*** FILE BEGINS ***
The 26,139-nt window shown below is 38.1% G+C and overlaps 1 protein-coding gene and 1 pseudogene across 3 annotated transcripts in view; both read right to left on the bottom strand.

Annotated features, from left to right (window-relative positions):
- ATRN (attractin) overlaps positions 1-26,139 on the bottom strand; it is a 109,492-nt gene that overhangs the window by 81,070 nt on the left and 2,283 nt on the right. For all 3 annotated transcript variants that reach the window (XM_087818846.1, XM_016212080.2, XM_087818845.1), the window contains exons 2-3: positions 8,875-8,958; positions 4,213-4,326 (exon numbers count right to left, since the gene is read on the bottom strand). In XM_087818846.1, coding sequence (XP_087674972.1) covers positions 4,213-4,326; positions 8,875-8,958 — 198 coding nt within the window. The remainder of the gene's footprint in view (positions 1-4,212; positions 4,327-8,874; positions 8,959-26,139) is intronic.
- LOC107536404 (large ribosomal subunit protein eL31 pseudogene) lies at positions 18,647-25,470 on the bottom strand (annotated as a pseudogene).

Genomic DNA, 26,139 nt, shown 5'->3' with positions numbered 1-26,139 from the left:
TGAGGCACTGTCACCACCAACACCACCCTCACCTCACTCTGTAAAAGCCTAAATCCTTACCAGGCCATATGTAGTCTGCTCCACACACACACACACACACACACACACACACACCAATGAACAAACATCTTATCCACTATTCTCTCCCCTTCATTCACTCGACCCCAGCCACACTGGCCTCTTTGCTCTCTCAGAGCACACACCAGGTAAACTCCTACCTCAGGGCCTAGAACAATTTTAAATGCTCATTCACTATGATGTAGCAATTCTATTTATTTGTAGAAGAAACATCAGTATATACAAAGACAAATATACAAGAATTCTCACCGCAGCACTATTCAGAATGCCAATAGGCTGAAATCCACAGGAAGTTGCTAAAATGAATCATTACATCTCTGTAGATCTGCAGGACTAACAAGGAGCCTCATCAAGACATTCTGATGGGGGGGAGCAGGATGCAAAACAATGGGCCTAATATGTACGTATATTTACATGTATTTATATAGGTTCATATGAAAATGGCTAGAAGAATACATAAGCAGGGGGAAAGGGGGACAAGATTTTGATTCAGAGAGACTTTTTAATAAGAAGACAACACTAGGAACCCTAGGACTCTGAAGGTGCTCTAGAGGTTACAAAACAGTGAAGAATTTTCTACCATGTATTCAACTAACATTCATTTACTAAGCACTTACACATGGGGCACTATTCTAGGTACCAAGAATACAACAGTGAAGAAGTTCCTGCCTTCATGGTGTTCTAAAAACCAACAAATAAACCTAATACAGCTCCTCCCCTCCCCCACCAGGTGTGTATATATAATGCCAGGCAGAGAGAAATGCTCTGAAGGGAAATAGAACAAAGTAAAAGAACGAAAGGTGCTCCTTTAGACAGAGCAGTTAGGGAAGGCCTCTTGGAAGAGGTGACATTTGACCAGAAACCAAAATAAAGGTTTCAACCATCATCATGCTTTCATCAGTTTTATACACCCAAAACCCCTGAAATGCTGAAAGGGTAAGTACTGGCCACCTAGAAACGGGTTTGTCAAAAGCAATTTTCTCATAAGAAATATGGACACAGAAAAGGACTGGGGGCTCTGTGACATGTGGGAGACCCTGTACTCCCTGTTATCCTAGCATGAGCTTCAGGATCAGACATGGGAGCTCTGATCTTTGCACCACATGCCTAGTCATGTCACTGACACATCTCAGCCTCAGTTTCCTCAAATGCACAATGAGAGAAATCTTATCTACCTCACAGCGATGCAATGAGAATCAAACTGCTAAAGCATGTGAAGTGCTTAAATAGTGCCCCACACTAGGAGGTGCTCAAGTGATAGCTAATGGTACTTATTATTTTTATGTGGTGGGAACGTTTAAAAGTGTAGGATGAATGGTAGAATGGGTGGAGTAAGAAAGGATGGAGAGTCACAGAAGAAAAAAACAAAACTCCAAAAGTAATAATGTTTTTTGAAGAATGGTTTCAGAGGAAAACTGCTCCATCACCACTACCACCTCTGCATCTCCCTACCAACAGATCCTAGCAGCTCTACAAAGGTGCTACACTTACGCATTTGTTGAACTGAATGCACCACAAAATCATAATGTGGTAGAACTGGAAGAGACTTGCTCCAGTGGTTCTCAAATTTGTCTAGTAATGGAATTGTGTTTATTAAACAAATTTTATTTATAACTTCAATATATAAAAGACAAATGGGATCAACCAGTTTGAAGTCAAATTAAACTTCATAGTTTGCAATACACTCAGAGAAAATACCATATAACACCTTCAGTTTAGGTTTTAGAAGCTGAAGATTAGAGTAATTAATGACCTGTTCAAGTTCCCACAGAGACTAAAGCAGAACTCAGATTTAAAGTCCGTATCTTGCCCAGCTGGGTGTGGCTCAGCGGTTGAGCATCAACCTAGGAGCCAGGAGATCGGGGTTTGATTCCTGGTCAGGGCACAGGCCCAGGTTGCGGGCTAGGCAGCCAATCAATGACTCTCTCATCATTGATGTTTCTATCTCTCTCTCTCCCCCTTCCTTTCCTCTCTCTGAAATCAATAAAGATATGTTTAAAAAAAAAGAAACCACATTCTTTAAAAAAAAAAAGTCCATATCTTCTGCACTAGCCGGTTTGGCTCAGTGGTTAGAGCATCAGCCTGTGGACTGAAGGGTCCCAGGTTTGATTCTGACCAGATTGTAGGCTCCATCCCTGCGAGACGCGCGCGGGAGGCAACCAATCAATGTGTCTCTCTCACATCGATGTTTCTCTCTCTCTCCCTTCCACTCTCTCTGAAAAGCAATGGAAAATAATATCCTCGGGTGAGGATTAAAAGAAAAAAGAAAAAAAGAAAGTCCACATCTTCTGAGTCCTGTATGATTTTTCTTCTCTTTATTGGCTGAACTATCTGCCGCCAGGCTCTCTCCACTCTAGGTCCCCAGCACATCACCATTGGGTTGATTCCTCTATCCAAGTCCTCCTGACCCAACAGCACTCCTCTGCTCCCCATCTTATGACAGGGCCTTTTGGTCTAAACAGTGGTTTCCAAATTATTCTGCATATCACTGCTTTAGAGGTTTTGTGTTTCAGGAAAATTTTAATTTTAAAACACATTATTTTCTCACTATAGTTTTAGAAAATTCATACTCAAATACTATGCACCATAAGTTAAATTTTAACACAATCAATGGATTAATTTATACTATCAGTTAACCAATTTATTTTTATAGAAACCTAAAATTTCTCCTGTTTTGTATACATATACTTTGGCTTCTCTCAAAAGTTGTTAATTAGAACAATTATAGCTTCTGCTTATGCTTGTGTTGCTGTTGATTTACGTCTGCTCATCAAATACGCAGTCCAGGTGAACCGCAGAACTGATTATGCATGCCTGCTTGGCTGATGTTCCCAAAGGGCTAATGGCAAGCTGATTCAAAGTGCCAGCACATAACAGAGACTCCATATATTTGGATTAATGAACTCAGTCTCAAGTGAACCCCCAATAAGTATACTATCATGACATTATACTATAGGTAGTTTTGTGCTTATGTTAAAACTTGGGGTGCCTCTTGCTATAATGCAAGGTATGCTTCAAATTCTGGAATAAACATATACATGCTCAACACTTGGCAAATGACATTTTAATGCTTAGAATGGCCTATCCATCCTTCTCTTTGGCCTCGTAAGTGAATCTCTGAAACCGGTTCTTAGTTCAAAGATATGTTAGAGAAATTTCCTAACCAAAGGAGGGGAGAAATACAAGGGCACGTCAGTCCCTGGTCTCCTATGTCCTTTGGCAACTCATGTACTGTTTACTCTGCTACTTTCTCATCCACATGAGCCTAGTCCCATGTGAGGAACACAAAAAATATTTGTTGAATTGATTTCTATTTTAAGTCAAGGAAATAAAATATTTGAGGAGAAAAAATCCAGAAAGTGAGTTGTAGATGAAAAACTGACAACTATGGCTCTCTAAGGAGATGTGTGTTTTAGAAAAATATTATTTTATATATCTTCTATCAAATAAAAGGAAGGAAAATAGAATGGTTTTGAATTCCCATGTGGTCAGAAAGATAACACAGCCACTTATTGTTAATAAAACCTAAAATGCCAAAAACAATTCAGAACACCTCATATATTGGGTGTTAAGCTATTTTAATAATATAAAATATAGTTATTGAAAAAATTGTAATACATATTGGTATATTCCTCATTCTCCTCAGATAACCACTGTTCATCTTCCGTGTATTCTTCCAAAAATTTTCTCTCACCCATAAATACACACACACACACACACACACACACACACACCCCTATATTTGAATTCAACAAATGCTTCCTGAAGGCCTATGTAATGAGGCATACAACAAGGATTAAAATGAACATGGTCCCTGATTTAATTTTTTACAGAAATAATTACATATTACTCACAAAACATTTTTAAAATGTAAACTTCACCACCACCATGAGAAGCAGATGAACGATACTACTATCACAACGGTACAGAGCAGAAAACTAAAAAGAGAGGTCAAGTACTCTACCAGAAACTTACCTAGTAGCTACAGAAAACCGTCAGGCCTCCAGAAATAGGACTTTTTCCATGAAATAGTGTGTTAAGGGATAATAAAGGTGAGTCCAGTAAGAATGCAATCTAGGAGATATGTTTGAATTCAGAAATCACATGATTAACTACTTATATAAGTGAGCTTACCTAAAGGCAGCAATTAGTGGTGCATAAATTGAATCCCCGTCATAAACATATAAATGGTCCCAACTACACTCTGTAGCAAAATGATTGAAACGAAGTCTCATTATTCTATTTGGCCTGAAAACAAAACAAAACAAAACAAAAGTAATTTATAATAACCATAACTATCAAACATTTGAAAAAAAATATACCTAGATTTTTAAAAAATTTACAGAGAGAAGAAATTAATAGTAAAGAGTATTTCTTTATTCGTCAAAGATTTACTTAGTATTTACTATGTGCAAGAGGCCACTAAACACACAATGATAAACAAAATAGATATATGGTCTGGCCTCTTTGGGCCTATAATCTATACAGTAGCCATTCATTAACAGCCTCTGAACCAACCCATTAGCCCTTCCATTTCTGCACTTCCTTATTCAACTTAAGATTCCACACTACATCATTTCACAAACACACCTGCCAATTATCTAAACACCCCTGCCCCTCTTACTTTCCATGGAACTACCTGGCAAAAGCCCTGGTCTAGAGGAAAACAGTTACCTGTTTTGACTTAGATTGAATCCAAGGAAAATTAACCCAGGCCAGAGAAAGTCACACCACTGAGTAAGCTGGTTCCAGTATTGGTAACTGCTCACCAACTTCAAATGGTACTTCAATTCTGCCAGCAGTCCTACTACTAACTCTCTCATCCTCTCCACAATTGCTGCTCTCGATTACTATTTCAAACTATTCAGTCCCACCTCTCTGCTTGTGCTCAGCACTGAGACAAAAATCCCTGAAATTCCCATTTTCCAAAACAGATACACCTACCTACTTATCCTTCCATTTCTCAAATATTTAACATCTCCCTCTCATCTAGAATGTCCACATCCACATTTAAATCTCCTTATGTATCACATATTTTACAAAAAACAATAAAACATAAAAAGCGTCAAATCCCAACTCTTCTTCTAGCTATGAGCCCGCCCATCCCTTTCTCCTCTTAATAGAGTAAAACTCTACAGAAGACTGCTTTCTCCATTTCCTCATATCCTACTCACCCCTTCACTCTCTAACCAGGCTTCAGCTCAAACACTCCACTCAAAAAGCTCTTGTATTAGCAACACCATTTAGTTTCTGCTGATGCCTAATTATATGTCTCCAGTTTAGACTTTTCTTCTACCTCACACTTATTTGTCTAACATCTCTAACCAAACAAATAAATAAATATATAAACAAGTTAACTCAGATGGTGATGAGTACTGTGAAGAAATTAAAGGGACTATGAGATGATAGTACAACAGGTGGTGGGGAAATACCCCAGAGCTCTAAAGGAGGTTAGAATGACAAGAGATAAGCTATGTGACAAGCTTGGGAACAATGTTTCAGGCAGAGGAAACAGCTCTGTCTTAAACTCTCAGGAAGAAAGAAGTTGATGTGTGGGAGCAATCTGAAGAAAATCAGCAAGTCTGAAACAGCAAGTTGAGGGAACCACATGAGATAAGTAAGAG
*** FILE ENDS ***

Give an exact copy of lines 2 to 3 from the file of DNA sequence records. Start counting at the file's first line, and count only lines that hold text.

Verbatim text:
Annotated features, from left to right (window-relative positions):
- ATRN (attractin) overlaps positions 1-26,139 on the bottom strand; it is a 109,492-nt gene that overhangs the window by 81,070 nt on the left and 2,283 nt on the right. For all 3 annotated transcript variants that reach the window (XM_087818846.1, XM_016212080.2, XM_087818845.1), the window contains exons 2-3: positions 8,875-8,958; positions 4,213-4,326 (exon numbers count right to left, since the gene is read on the bottom strand). In XM_087818846.1, coding sequence (XP_087674972.1) covers positions 4,213-4,326; positions 8,875-8,958 — 198 coding nt within the window. The remainder of the gene's footprint in view (positions 1-4,212; positions 4,327-8,874; positions 8,959-26,139) is intronic.